And even Stanford University has posted videos, suggesting this new technology is a “game changer”:
And Stanford appears to have been exploring potential commercial deals for the technology. Back in late 2021, an article in the Stanford Medicine Magazine indicated that there were efforts afoot to find industry partners:
“For now, the glove treatment is available only to Parkinson’s patients participating in a clinical trial of the device that started Aug. 1. Tass is also working with an industry partner to gain U.S. Food and Drug Administration clearance for the treatment, which he hopes to have by summer 2023″. (Source)
And more recently (December 2022), a Forbes article suggested that Sergey Brin’s philanthropic team was “talking to a potential partner to help Tass get his invention to market faster” (Click here to read more on this).
What is your opinion on this research?
I have had a lot of requests for an opinion on this new technology. And long time readers will know that I am always very reluctant to give my personal thoughts on new research.
But if you put a gun to my head and demand it of me on this one occasion, my thoughts are these:
- I congratulate Prof Tass and colleagues for getting their research and this new technology to where it currently is. I can imagine that there has probably been some skepticism from the established deep brain stimulation community and bringing a novel idea like this to the clinic would have been a tremendous challenge. They have done well.
- I am also pleased to see some members of the Parkinson’s community reporting benefits from using the device. Readers should be made aware, however, that there are only a very small number of people who have actually tried the device. If they have experienced improvements then that could be good news for the wider Parkinson’s community, but more testing of it in much larger cohorts is required before we can make any real conclusions.
- Independent replication is required. If you do a Pubmed search for “Coordinated Reset Stimulation“, Prof Tass and his team are involved with 24 of the 30 papers listed – and most of the others involved modelling or reviews rather than actual experimentation. It would be useful to get independent replication of the vibration coordinated reset fingertip stimulation treatment on Parkinson’s symptoms. There are a number of other devices commercially available, but the research supporting them is extremely limited – and any claims beyond symptomatic benefit should be treated with caution. We need to see large carefully controlled clinical trials, rather than testimonials, which brings me to:
- The media needs to be really careful with their management of expectation. New technologies and research discoveries are exciting, but everyone gets tired of phrases like “game changer” and “breakthrough“. Until a new treatment is carefully and thoroughly tested and adopted, such language is not helpful and should not be part of the conversation.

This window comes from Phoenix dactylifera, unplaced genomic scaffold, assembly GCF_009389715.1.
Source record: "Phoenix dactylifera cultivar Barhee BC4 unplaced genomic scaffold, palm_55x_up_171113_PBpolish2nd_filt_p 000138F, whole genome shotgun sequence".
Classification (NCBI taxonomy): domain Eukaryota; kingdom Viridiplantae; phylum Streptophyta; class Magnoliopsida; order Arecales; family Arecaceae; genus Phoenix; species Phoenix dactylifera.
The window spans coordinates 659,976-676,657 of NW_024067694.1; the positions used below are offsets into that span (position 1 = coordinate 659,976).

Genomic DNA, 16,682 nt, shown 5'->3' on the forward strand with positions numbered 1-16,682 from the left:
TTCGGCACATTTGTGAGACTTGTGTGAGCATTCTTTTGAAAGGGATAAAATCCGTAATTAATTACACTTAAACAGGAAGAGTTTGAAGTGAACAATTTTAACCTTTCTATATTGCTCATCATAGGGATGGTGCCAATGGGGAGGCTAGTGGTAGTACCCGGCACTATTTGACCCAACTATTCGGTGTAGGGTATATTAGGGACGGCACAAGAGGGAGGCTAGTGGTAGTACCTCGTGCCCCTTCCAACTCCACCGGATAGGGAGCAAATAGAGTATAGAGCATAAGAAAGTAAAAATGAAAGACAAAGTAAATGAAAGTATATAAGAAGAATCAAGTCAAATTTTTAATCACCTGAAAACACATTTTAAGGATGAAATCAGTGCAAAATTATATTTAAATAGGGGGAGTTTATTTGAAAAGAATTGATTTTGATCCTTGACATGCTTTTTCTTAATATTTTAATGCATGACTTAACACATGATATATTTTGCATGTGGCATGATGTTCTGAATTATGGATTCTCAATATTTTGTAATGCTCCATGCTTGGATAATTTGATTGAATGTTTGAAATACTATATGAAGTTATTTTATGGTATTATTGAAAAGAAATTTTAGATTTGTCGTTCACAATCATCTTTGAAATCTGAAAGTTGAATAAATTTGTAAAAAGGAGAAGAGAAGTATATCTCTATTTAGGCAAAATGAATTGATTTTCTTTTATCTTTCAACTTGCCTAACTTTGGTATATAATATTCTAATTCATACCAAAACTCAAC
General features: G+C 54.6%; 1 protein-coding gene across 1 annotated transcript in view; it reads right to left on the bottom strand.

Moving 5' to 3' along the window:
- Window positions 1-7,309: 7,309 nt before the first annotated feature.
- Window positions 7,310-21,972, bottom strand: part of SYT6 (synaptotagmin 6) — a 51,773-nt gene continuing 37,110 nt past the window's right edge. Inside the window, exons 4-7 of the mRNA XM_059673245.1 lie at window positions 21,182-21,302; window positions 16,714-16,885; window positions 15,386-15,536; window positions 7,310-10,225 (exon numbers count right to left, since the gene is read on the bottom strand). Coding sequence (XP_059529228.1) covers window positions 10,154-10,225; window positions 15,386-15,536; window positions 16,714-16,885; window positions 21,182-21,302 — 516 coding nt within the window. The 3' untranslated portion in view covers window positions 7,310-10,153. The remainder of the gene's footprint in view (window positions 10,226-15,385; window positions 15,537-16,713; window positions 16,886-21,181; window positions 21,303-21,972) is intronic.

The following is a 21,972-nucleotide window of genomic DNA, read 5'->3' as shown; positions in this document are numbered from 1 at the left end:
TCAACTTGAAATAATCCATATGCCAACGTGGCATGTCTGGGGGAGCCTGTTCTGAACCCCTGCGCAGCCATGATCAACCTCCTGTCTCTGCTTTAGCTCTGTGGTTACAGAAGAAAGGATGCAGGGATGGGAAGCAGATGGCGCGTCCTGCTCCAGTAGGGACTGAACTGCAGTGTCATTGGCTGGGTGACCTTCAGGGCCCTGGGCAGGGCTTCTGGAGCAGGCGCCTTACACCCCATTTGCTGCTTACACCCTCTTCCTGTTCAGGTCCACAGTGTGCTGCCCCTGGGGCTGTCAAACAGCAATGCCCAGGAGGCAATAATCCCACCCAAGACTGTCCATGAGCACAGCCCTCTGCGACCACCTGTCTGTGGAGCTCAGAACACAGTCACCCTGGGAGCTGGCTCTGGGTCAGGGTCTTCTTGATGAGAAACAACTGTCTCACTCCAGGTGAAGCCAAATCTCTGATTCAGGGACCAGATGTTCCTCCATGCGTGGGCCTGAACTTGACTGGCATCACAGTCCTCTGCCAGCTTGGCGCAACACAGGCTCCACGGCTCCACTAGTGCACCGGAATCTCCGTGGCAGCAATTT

- A lot more research is needed. The effects reported so far are from a very small cohort of individuals and limited to motor symptoms. I would be very curious to know what is happening with other symptoms (such as non-motor features like sleep) – are there any benefits there?
So what does it all mean?
Therapeutic rewiring of the brain is an appealing idea for treating neurodegenerative conditions like Parkinson’s. And there have been attempts at stimulating it via the use of neurotrophic proteins like GDNF (Click here to read more about this). Inducing a state of “unlearning” through stimulation is a novel concept in this area. It is amazing to consider that we could unlearn symptoms by manipulating the firing of neurons – particularly if this can be achieved via non invasive approaches like peripheral stimulation.
I am drawn towards left field, out-of-the-box ideas (heck, the wackier the better) as long as they are supported by historical precedent and hard research (that can be independently replicated). It is only through the exploration of new territory and experimentation with new ideas that we truly progress. Everything else is iterative and more evolution than real advancement.
I look forward to following the next steps in the development of Prof Tass’ vibration coordinated reset fingertip stimulation treatment, and I hope that it will encourage others to test their own unconventional ideas.
Here’s to the unorthodox or independent-minded mavericks.
ADDENDUM #1: 4th January 2023
Synergic Medical Technologies (the company developing this glove-based technology) announced today that they have received of a “Breakthrough Device Designation” from the US Food and Drug Administration for their VT Touch vibrotactile stimulation gloves
for treating pathological beta oscillations in Parkinson’s.
The company also stated that they are “working with a university medical center to start a randomized clinical trial to test the effectiveness of the VT Touch glove with Parkinson’s patients. We hope to report on progress with this clinical trial in the near future” (Click here to read more about this).
ADDENDUM #2: 15th March 2023
Sharon Krischer has posted the following video on Youtube, where Prof Tass provides another great overview of this new research:
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EDITOR’S NOTE: The author of this post is an employee of Cure Parkinson’s, so he might be a little bit biased in his views on research and clinical trials supported by the trust. That said, the trust has not requested the production of this post, and the author is sharing it simply because it may be of interest to the Parkinson’s community.
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4 thoughts on “Can shaking hands fix shaking hands?”
Very interesting. On occasion at 2.45, 3.15, 4.18 or whatever in the morning and I can’t get back to sleep because my leg is in tremor mode, I am driven to shake or perhaps shiver my leg deliberately and as forcefully as I can. Sort of like the forced shivering that comes after swimming in cold water. Sometimes, when I stop, the relaxation is sufficient to give me enough peace to drop off to sleep.
For a successful DIY implementation goto youtube search for pdbuzzboard: https://www.youtube.com/watch?v=1PfsVjnPAuQ
Viele Grüße Arnd
There is now also a DIY glove version from the same person: https://www.youtube.com/watch?v=Otokrrb2WSU